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Maybe this phrase rings a bell. It was the tag line of a long running program called “The Wide World of Sports.” And it is still referenced today to describe what happens in all sorts of life events.
Having a winner and others who do not win is part of life. And it is a difficult lesson for young people to learn.
The Harvard Grant Study is the longest longitudinal study in history. It was a study of 268 mentally healthy college sophomores at Harvard, between 1939-1944. It was done alongside the Glueck Study (1940-1945) of 456 disadvantaged youths in Boston. The studies tracked the lives of these students over the decades and continues to this day, although few are still alive. The goal was to discover patterns for what fostered
Sometimes we get the order of things mixed up.
Recently someone contended to me that if Adam and Eve had not sinned, then they would have never had children. This seemed to imply that children were a punishment for sinful behavior. While it may seem like that some mornings before school, that would not be accurate.
The fact is that God’s command to Adam and Eve to be “fruitful and multiply” was part of God’s perfect plan before a serpent and piece of fruit contributed to messing things up.
After student-led advent services and SPLS school musical performances, one comment from observers is very common. People are amazed at children who are so confident in front of a large group of people. They sing with confidence. They speak with confidence. They act with confidence.
Where does this confidence come from? In most cases, we just expect children to do hard things like speaking in front of people. It is really not treated as a big deal. It is just what we do at SPLS.
Second, I think we give kids the opportunity early and often. Kids lead chapel worship. Kids present plays in class. Kids sing and play solos in music class. Kids read aloud to peers, to younger students, and even to therapy dogs! They lead prayers and present classroom devotions.
Have you ever wondered, “Oh, great. What do I do with this kid now?”
A dad shared his story. His simple rule about driving was: “Feel free to drive as long as it doesn’t cause a problem for anyone on the planet.”
His son, Justin, missed curfew.
That is the inside joke about the 2017-2018 school year. And it has nothing to do with catchy tunes, baggy pants, or dance moves.
It does have to do with a lowly German monk nailing (Get it? Nailing? Hammer time?) some questions and concerns to the door of the church in Wittenberg. I guess the bulletin board was full.
It happened in 1517. Yes, that was five hundred years ago. Kind of a big anniversary.
What those questions started changed the face of the Christian faith and Western civilization. And it still changes things for people seeking the truth about God, about the work of His Son Jesus Christ, and about the Holy Spirit. It still changes things for those simply seeking a way to be right with God while they are fully aware of their personal shortcomings.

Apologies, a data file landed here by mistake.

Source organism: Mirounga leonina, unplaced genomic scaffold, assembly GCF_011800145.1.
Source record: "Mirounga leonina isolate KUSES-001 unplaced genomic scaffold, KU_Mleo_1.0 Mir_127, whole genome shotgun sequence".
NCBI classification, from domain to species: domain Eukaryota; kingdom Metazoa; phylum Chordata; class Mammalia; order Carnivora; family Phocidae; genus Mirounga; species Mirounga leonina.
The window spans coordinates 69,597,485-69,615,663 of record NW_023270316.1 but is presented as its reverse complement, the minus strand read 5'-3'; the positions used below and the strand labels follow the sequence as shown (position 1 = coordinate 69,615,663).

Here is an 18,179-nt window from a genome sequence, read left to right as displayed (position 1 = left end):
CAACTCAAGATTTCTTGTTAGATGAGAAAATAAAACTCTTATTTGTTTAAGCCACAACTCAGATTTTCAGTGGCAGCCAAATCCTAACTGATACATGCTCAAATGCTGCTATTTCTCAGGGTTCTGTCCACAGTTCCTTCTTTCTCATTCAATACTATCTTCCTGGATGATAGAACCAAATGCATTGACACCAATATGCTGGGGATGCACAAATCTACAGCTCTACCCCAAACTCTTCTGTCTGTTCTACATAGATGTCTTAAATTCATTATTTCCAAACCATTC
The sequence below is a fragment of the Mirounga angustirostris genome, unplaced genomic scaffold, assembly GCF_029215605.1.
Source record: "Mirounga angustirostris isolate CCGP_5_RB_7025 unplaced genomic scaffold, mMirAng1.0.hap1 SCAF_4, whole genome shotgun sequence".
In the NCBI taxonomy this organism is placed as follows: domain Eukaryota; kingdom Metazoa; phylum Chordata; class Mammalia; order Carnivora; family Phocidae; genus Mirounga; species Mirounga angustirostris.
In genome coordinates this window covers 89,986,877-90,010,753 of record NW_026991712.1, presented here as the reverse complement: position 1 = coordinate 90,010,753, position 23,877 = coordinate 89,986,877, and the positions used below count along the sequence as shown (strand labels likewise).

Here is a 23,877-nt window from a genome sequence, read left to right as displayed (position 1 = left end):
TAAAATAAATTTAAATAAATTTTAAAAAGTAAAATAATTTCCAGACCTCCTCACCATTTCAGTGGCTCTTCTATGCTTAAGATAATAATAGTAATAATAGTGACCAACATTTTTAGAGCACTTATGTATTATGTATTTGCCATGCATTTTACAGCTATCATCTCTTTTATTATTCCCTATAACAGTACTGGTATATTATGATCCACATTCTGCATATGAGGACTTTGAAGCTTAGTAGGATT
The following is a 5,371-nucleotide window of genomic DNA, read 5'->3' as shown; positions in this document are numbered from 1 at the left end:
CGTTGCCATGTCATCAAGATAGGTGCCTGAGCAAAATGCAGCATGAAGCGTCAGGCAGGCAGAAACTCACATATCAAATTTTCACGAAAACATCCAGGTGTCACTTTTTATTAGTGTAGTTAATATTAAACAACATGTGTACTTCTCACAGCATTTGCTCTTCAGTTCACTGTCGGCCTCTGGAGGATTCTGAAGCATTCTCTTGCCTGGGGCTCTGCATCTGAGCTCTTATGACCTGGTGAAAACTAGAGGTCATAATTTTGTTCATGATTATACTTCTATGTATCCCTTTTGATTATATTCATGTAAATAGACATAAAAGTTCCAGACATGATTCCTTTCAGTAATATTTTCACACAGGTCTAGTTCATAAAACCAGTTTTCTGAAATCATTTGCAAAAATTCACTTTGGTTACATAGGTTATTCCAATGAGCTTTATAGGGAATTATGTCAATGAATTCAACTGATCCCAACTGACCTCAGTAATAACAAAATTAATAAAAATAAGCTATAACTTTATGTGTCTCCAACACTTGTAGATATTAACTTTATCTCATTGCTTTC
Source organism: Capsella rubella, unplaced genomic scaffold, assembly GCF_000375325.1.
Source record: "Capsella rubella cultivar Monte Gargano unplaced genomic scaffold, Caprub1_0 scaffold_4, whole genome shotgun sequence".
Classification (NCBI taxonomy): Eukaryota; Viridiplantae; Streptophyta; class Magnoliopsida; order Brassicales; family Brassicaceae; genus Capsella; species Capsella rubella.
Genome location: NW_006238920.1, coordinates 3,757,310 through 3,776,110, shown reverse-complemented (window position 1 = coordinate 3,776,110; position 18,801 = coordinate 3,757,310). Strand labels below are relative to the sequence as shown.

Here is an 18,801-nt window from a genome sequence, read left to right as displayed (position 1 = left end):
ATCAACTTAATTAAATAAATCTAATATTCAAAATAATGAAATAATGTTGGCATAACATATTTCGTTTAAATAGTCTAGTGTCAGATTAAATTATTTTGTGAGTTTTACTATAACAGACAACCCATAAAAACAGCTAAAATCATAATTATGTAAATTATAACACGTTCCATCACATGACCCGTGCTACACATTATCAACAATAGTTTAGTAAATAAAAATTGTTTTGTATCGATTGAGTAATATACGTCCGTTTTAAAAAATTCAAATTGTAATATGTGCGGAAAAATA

Kids coming in through the middle school gate probably cringe on Monday mornings. They know I might ask them what they did on the weekend. As you might imagine, they often shrug and say “nothing.” That’s a common middle school response. I will then mime the actions of someone using a video game controller. More often than not they sheepishly nod, confirming what I suspected.
Seeing that pattern, the following article, from leadership development expert Time Elmore, struck home. (And, of course, I am glad he was not talking about school as a prison.)
And it shall come to pass afterward,
that I will pour out my Spirit on all flesh;
your sons and your daughters shall prophesy,
your old men shall dream dreams,
and your young men shall see visions.
Even on the male and female servants
in those days I will pour out my Spirit. Joel 2
Do you see it? Do you see it in your child? Do you see evidence of faith in Jesus? Do you see awe in their eyes as they consider their powerful God?
Do you hear it? Do you hear it from your child? Do you hear them speak of God’s great love? Do you hear them speak truths from the scriptures?
A fictional being with superpowers? An athlete, musician or actress? Maybe a grandpa, or aunt or even you?
That is all great.
Do they have the chance to hear about ordinary, everyday people who make a difference? Regular Joes and Janes who impact people’s lives by their words, their actions, or their love?
A longtime St. Paul Lutheran Church member passed away this week. But he was no Easter, Christmas, wedding, and funeral member. He was faithful and committed and involved. Numerous folks have told me that this man was the very first to greet them when they visited St. Paul Lutheran for the first time. Others recall his genuine care for them, or his generosity, or his sense of humor, or his deep love for the Lord and the Lord’s work. They would recall his joy in life, his pride in his family, his deep love and respect for his dear wife. Others would report on his leadership in the congregation, in the community and in our Florida-Georgia District.